So, what happens if we want graph the length of C as on side changes? Well, we can graph it on X and Y coordinates using the algebraic function notation that we learned. One side will be our input variable X and the hypotenuse (C) will be our output variable Y, with the third side (B) as a constant. We can express this:
B requires a constant value, so let’s look at it for a range of values. Popping this into Desmos with b=0, we get the following graph:
So that’s underwhelming. It’s a line because the square root of the square of a number is just that number… but what happens if we make B some other value? Let’s take a look at the same formula for B = 5:
So we get something really different. What does this mean?
Keep in mind that the equation is giving us distance from the speaker (on the Y/vertical axis). The X/horizontal axis is how face back the listener is standing, and our B distance is how far to the side (distances in whatever unit pleases you: feet, meters, nose-to-tail corgis). You can interact with the graph here, and see how changing that lateral shift (B) affects the output.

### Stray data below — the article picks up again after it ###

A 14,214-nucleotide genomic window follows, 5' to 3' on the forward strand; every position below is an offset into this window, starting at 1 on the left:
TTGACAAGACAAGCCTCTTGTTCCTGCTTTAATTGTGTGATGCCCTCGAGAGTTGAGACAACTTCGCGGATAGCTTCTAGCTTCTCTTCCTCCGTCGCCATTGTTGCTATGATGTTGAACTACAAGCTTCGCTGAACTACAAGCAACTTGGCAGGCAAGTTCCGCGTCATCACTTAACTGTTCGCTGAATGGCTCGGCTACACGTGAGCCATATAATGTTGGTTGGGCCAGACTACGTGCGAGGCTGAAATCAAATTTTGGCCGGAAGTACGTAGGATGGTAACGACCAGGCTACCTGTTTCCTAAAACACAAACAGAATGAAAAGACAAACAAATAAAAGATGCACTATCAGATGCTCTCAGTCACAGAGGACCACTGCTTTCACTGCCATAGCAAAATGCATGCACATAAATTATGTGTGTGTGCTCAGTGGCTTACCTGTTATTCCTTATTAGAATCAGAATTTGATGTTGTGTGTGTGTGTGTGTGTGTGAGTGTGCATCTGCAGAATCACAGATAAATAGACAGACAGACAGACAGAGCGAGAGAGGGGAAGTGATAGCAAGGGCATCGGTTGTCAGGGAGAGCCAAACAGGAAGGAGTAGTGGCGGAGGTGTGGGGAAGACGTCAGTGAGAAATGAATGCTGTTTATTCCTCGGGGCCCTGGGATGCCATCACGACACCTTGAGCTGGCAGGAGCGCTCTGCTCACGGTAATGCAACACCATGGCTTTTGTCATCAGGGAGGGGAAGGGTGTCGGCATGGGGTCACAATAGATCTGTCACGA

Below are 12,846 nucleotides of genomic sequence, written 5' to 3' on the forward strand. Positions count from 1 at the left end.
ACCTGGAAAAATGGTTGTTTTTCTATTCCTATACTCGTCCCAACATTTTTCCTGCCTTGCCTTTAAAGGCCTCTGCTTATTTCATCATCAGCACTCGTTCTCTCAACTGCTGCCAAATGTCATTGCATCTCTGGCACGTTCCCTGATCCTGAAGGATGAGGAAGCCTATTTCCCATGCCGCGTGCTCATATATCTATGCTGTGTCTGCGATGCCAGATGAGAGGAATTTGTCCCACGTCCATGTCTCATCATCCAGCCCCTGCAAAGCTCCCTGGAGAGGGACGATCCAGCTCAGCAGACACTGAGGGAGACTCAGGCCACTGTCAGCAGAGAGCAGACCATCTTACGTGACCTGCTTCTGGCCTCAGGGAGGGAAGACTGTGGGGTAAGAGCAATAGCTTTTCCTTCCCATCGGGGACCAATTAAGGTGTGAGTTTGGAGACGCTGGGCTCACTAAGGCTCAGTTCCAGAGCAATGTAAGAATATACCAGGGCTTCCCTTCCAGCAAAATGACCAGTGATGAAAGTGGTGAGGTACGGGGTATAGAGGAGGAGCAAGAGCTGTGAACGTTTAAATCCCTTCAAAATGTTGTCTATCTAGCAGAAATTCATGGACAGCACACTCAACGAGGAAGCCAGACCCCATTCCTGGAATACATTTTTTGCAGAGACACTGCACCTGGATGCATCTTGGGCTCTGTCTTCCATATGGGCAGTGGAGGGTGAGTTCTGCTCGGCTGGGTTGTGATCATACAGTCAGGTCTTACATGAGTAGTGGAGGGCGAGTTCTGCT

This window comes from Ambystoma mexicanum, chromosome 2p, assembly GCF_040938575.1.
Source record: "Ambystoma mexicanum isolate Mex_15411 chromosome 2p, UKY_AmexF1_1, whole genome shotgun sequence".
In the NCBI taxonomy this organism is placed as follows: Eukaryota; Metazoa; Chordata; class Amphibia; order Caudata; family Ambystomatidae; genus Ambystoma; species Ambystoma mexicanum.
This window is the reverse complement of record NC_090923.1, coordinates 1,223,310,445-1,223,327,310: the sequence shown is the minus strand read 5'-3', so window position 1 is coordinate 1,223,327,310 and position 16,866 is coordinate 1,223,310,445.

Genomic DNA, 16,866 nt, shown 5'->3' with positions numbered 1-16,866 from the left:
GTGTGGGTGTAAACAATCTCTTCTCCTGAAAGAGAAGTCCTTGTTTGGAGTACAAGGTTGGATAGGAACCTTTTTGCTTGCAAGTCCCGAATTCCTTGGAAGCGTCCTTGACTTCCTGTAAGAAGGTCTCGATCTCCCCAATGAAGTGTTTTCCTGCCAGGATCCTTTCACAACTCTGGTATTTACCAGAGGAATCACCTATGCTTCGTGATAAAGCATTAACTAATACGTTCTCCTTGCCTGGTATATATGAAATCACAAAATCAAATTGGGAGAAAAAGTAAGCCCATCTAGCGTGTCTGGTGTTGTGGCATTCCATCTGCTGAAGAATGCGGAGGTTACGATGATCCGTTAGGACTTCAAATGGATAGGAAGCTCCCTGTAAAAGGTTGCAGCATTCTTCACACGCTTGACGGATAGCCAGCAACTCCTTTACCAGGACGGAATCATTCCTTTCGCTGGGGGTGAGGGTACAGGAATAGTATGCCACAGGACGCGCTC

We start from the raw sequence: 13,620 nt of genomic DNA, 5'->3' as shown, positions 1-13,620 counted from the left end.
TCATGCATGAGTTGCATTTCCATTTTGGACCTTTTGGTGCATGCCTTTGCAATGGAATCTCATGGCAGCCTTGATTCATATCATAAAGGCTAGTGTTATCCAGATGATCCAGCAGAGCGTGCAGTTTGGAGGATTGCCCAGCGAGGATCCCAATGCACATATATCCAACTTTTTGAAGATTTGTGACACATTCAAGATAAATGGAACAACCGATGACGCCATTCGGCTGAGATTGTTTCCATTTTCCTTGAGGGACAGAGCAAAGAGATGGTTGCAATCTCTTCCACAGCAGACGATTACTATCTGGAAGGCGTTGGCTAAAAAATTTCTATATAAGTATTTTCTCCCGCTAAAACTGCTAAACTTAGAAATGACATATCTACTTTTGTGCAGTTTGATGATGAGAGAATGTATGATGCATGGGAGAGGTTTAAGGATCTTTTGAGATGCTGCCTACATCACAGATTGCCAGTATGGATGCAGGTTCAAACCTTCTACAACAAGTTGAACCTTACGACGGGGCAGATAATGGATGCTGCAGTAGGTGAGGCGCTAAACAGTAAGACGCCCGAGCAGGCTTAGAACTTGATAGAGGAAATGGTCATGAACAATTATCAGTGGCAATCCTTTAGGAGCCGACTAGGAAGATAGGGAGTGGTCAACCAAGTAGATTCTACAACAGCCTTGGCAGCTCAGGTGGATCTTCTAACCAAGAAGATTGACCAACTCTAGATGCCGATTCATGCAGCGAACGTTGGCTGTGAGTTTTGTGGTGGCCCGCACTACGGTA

So the more offset to the side of the speaker we are the more rapidly our distance from the speaker changes as we get farther from it (notice how it is a curve that curves upward). By the time we are 10 units away on that graph, the line is almost (but not quite) straight.
The non-linearity of this is important!
Of Non-Linear Distances: A Tale of Two Speakers
Let’s bring a second speaker into the equation.
So our initial equation represent the relationship between the main speaker and the listener. What about a second speaker?
Well the equation we have is good for a speaker at the front of the room, we just need to add another constant to represent the distance (in nose-to-tail corgis, of course) that the second speaker is into the room from the first. let’s use Δ (the Greek letter delta) to represent that distance because using Greek letters is more math-y and misusing them from their common uses to annoy math people is fun.
First, a visual hastily drawn in my terribleCAD:
The “stage” is towards the bottom of the image, we see the main speaker square and the fill speaker square and the distance between them, Δ. The listener circle is back from the main by a distance of x, and is some distance to the side b.
So, our new equation, to represent the fill speaker with its offset is going to look like this:
For the sake of keeping them separate, we will use f(x) to refer to the main and g(x) to refer to the fill.